"Captain Sejek , when one finds a woman beaten up like this, and two men only lightly marked, the usual interpretation is that the men assaulted the woman." The dark woman's voice was brusque, with an edge of sarcasm. "But she is in chains, so I suppose she's charged with assaulting them. On the evidence, without testimony, that's absurd.
Because the first thing we do to a rape victim is ask them what they did wrong.

(Answer: Nothing. They did nothing wrong.)

So yeah. I kind of want to marry all of this.

So then the soldiers give their testimony, and this happens:

"Did the woman say anything yesterday? Did you question her then?"
 "No. The other recruit did all the talking. She didn't argue. It seemed obvious."

Beaten to within an inch of your life, and you're still expected to talk in your own defense. Yep.

Stammel adds the stuff about talking to Paks in the cell later. Then they get Korryn's version of events--she attacked the corporal out of the blue after he asked her to bed him--and then they haul one of Korryn's friends up, and the guy panicks, tries to lie, and somehow manages to confess that he was posted as lookout while he tries to sew together a coherant story.

And then they go to question the corporal who started this whole thing...and he can't remember any of it. At all. And not in that "I don't remember so you can't touch me" kind of way. The guy was scared shitless that he couldn't remember anything before he found out that he had either beaten or been beaten by a girl, and now he's foaming at the mouth scared that he might really have hurt this girl.

And he thinks he did do it. And he's completely disgusted with himself.

"Sir— Captain— I cannot remember anything. But I'll tell you, sir , he must be lying. What we've seen and heard—"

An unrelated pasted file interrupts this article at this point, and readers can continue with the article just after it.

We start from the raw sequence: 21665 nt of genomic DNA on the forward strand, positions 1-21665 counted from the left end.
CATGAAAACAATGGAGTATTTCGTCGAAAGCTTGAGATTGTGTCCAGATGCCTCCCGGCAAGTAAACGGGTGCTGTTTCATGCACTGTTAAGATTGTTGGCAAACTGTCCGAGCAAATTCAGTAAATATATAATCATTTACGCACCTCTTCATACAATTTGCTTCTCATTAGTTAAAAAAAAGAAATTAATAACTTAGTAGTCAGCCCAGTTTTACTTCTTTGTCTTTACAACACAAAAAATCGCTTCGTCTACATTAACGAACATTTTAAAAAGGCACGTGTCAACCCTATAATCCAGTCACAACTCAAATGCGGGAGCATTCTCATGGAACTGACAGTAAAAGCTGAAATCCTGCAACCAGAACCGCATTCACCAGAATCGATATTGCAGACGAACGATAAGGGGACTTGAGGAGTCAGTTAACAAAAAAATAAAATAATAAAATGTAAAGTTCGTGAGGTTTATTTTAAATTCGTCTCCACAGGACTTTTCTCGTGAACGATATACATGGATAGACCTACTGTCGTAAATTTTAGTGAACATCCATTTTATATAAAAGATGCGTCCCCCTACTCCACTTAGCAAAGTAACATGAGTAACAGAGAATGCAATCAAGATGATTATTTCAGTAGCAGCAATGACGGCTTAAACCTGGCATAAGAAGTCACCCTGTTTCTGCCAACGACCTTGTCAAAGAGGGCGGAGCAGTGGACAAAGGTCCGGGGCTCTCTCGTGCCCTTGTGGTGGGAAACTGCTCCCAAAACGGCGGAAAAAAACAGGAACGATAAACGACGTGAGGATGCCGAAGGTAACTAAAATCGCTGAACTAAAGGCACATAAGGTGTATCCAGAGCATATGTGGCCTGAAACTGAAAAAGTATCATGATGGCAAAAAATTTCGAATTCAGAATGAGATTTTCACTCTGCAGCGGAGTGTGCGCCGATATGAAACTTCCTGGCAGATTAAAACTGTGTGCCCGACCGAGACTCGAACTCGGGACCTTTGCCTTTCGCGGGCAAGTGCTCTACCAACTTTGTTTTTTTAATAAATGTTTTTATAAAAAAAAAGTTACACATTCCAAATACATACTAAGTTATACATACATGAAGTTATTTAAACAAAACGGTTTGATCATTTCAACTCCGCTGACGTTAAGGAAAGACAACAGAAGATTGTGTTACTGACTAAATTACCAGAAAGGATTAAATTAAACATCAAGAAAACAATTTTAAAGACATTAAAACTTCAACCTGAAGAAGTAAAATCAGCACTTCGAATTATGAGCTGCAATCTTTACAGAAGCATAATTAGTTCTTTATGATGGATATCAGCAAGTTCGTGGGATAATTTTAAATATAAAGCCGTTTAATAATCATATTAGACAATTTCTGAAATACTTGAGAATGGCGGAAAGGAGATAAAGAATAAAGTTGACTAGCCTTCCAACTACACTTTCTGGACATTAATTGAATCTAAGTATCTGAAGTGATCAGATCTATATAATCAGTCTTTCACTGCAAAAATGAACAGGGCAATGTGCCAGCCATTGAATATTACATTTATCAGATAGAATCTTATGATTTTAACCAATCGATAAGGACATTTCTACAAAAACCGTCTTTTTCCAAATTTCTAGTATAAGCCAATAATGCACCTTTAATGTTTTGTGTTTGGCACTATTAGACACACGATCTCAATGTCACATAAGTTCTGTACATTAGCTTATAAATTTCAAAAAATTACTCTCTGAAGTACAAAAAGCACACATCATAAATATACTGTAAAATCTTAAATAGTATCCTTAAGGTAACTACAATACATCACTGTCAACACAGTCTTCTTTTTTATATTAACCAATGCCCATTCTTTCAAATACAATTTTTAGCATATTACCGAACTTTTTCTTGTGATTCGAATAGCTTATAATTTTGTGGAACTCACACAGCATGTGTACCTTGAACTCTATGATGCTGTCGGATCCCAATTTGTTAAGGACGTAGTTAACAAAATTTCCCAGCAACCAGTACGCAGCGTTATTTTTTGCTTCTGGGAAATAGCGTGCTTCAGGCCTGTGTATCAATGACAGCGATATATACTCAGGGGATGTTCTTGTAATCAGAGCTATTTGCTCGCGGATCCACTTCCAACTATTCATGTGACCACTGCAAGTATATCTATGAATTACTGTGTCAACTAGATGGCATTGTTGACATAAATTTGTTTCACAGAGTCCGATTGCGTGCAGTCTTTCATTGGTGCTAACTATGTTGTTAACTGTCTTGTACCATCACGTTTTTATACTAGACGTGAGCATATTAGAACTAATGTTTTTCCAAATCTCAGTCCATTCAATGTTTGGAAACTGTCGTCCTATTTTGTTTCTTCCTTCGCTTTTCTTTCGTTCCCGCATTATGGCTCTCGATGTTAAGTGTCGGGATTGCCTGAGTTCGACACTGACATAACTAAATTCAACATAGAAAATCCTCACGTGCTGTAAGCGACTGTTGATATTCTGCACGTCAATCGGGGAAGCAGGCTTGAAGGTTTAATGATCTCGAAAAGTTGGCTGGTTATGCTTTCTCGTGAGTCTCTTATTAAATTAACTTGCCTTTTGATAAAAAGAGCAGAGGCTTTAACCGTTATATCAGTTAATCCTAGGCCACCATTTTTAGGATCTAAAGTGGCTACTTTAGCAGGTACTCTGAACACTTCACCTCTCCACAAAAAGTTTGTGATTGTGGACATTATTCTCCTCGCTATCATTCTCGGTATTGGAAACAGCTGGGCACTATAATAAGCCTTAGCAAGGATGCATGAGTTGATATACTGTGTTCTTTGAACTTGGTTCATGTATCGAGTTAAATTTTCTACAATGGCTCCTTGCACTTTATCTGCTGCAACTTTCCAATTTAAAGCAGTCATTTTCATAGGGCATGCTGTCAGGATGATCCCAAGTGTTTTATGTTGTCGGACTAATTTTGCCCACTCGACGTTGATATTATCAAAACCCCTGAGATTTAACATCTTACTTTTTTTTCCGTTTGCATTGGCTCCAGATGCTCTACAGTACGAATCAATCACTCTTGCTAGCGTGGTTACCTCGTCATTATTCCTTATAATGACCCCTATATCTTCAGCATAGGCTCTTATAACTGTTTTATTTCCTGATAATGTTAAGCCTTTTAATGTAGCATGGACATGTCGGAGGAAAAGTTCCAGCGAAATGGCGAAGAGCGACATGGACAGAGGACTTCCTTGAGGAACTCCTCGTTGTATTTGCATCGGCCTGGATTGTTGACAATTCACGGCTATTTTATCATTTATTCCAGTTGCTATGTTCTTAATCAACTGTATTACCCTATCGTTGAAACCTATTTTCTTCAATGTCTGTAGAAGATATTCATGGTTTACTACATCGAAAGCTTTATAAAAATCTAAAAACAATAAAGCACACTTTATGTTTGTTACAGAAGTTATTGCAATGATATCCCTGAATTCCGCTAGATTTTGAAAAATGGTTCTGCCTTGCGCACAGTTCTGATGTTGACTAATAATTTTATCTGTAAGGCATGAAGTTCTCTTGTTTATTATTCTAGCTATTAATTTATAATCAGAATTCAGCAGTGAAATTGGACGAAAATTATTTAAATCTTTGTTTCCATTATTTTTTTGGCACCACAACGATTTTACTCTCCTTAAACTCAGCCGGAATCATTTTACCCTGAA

"You say that even if it condemns you?"
"Yes. Sir, it's obvious. That girl didn't beat me up—and honestly, sir, there's no way she could have." Stephi conveyed all the confidence of a senior veteran, sure of his own fighting ability.

And then Korryn the idiot screams that he did tell Stephi what happened, how could he not remember, and the entire scheme basically falls apart because these guys are dumbasses. Korryn attacks the guards, which, given that he's a new recruit and these are all guys trained in ass-kicking on a daily basis, is about as smart as trying to fight a shark with a toothpick. He gets his ass handed him by a girl. It's kind of great.

Stammel then suggests that it is entirely possible that Stephi might have been drugged, because something really weird is going on with all of this, and that they need to take the investigation someplace very, very private. The chapter ends.

1 comment:

  1. Dealing with the aftermath rather than directly showing the titillating* details: Good. Using an attempted rape to advance the plot and provide character development for the men: Not so good.

    * And no matter how it's done, if it's "on screen" someone will find it titillating.

    This whole thing is a pretty good sign that something is wrong with this mercenary group. It's clearly a competent organization, with systems set in place to investigate criminal acts within the group, yet it fell completely for a set of blatant lies. It also managed to miss that one of its NCOs is acting out of character and has been obviously drugged and/or mind-blasted.